After giving long, patient attention to care (especially if there needs to be a restoration process), begin to harvest that fruit in some of the following ways:

  • Gather the church corporately and allow the returning sent ones to report what God has done in and through them. Encourage them to share both victories and challenges. Make it a celebration. Provide cultural refreshments related to their country of service. Take some time for Q&A. Involve their children.
  • Coordinate opportunities for them to report more intimately in small groups, Sunday School classes, youth and children’s ministries, etc.
  • If they are rightly gifted and able, give them the opportunity to preach, and even more than just missions-related sermons.
  • Invite them to your leadership/staff meetings, not as mere listeners, but contributors to directional decisions. Gary Strauss and Kathy Narramore say that their “missionaries are viewed as an extension of the church staff” (312).
  • Give them opportunities to teach apart from the large worship gathering: small groups, Sunday School classes, evangelistic training, other discipleship environments.
  • Enlist them to conduct ethnographic research in your church’s neighborhood and city. Use this to inform and stretch your local mission.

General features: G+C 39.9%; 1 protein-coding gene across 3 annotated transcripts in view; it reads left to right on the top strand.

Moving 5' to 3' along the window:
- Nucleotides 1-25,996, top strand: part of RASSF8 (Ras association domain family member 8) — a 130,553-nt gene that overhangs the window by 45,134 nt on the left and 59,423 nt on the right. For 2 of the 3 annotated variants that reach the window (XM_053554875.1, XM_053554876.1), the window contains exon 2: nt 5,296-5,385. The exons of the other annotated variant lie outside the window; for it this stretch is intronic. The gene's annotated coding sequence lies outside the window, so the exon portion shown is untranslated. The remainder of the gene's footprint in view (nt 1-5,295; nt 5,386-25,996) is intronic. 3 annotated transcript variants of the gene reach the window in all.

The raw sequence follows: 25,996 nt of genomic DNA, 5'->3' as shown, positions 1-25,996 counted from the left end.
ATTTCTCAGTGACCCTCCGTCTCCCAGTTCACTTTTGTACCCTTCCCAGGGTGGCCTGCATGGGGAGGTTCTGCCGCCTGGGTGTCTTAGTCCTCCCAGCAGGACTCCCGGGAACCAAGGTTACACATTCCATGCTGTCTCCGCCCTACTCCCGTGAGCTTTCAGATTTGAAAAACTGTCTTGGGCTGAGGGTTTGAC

• Encourage them to research the local community for people from their country or people group of service. Consider making that group a focal point of your church’s outreach.
  • If they are qualified, consider utilizing them as missions directors, deacons, or pastors.
  • Invite them to know and speak into the local and global missions strategy of your church.
  • When their negative responses to reentry culture shock have slowed down, seek their reproof and correction. Don’t wait for them to initiate. Find out how you may have let them down while they were overseas. Give them a trusted, open door for sharpening the church in love.
  • Ask them to put together a missions conference or missions prayer gathering for your church.
  • When they find jobs, seek to partner with them, especially if they are ministry or service-oriented positions, such as teaching ESL or starting a non-profit.
  • Ask them how they envision using their gifts and experience to build up the church. Really listen, then pray together and try to make some of their ideas happen.
  • Take every opportunity for them to rub shoulders with anyone interested in missions. According to Thomas Hale, “More missionary recruits are influenced by missionaries on home assignment than by pastors, teachers, or anyone else” (485).
  • Whatever you choose from this list and whatever else you might add, put it into a document as a job description of sorts for your “Missionary in Residence”. Make it an official, yet temporary, position in your church.

Churches, help yourselves to this feast. Perhaps the most impactful ministry of sent ones is when they come home to you.